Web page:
**** **** ****


Now that he was formally working on the case with the hit car, Bill spent the next morning doing a little homework. He attempted to get license plate numbers off the cars that he saw parked in the body shop’s lot for the past few days. He was only able to get one number, from a white Grand Prix. The black Mustang always parked backed in and had no front license plate and the Dodge truck parked next to it was parked at such an angle Bill couldn’t read the entire plate number. He ran the number from the Grand Prix through the computer and it spit back as registered to another auto repair shop in Atlanta.


A little after noon, Bill parked himself in a window booth at the deli across the street from the body shop. A half-eaten ham sandwich was on his plate and the coffee was growing cold. No more than two minutes after he had sat down, a beige four door Plymouth Fury sedan had pulled into the shop's yard. Four men exited the car. Neither the car, nor the men, had Bill seen there before. One of the men inside the garage came out to greet the men. There was an exchange of handshakes and short conversation before the four newcomers followed the other man inside the garage.


It seemed like they were in there forever. Bill absently picked up his coffee to take a drink and grimaced at the cold taste. He pushed the beverage aside and finished his sandwich, glancing up every so often to look out the window.


After ten minutes, there was no new action at the shop. The girl that worked behind the counter of the deli came over with the coffee pot and a new cup, pouring Bill a fresh serving. "Sugar, I dunno what you find so engrossin' about that auto body shop..." she said, putting the steaming cup down in front of him.


Bill glanced up at her. "Oh, uh...nothing really.” He gestured to the new cup of coffee. “Thank ya..."


"Yer welcome. You a cop or something?"


"Um, listen honey just pretend I'm not here ok?" He took a twenty-dollar bill from his pocket and slid it across the table to her.


The woman pocketed the money without a second thought. "Oh I can do that..." She picked up his cold coffee cup and returned to the deli counter.


Bill looked out the window again. Still nothing had changed. He sipped at his coffee, watching and waiting.


It was some thirty minutes later when the men came out of the garage again. The garage door itself was also opening. Bill sat up straight and watched.


The Dodge Charger rolled out, front first, from the garage and the sun gleamed off its new black paint job. Even from where he was sitting, Bill could hear the throaty growl of the car's exhaust. The windows were still tinted black and the front windshield was unchanged. The front of the car, however, no longer sported the metal plate. Instead, it looked to back to its original state or slightly modified. Bill knew some of the old Chargers had the flip up headlight covers and it appeared this car was now sporting that option. The entire front grill and headlight covers sported a flat black paint job while the front bumper was the same glossy black to match the body of the car.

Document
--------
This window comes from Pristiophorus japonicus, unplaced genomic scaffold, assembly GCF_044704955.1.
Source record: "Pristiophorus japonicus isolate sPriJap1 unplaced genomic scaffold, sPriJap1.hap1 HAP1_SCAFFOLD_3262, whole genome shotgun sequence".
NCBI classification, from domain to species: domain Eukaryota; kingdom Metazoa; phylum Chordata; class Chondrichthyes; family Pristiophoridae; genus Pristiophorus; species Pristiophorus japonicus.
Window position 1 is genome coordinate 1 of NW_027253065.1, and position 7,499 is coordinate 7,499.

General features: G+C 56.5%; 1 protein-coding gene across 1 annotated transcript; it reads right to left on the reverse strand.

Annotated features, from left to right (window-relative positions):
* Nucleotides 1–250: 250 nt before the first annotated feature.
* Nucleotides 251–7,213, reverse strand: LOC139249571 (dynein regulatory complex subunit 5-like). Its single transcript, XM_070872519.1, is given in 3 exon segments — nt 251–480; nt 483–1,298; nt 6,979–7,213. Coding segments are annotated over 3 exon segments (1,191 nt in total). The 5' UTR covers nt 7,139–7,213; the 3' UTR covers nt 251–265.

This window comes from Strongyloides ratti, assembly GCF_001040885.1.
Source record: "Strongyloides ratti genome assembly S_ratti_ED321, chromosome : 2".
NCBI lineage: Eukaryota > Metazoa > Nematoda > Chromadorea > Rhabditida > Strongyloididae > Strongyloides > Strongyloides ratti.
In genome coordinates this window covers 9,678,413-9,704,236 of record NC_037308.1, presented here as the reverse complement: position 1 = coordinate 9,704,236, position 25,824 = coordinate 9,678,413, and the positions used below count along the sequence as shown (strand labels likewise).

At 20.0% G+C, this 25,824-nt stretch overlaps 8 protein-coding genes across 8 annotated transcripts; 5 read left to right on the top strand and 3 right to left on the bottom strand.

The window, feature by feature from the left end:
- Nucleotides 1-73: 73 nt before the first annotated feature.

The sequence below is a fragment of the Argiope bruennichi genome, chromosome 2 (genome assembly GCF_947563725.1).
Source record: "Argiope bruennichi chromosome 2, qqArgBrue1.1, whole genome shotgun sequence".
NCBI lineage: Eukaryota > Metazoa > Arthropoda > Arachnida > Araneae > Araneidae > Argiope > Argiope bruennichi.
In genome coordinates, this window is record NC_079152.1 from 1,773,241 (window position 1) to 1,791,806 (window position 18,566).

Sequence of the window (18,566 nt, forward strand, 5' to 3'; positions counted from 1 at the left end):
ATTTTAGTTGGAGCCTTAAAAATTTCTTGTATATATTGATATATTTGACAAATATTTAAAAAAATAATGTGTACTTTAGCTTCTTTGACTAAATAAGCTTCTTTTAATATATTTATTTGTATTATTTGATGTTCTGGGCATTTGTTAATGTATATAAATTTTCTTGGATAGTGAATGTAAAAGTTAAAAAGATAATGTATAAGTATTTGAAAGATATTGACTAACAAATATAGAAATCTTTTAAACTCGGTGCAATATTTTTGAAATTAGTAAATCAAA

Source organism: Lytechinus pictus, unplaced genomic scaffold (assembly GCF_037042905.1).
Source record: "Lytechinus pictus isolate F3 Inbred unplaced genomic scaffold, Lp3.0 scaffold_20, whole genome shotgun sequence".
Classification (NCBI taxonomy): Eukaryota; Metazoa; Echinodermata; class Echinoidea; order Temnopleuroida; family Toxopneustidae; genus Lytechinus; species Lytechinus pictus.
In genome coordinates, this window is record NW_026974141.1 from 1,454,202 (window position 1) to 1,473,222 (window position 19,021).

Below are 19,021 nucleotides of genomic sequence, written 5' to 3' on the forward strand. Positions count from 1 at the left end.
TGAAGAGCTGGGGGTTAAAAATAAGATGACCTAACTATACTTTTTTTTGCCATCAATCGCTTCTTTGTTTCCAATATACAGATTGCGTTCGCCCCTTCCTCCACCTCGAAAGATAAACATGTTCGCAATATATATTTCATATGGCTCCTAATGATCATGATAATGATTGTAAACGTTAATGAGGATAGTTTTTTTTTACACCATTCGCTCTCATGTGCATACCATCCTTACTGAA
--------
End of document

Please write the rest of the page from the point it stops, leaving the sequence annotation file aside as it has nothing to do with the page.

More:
The men gathered around it and talked for a few more minutes. Bill couldn't tell what the back of the car looked like, but he figured the metal plate that had covered the back window was gone now too. From what he could see, the car appeared more street legal than Diamante's version had been. The door handles remained shaved but there was a single side mirror mounted on the driver's side, also painted in black.


The wheels were different as well. The shiny rims that had graced the car previously were gone, replaced with rally style wheels.


Bill fidgeted. The all black paint job made the car look even more menacing than what Johnny Diamante had. It sat in the yard like a patient panther while the men chattered on about the car. They popped the hood and pointed out parts of the engine. There was nodding and a couple of malevolent smiles.


Geez, these guys like to carry on! 350 horsepower, bored over, balanced and blue printed, yamma, yamma... It was a few minutes later when the conversation finally broke up. The hood was lowered down and the men all shook hands before they began to disperse. The four newcomers broke into pairs with two returning to the Plymouth sedan while the other two climbed into the Charger. Bill quickly pulled money from his pocket to pay for his lunch and left it on the table. He hurried out of the deli.


He walked halfway down the block toward his Crown Vic with casual quickness. The beige Plymouth and the black Charger were waiting at the gate of the body shop to turn out across traffic. They would pass directly by Bill once they were on the street.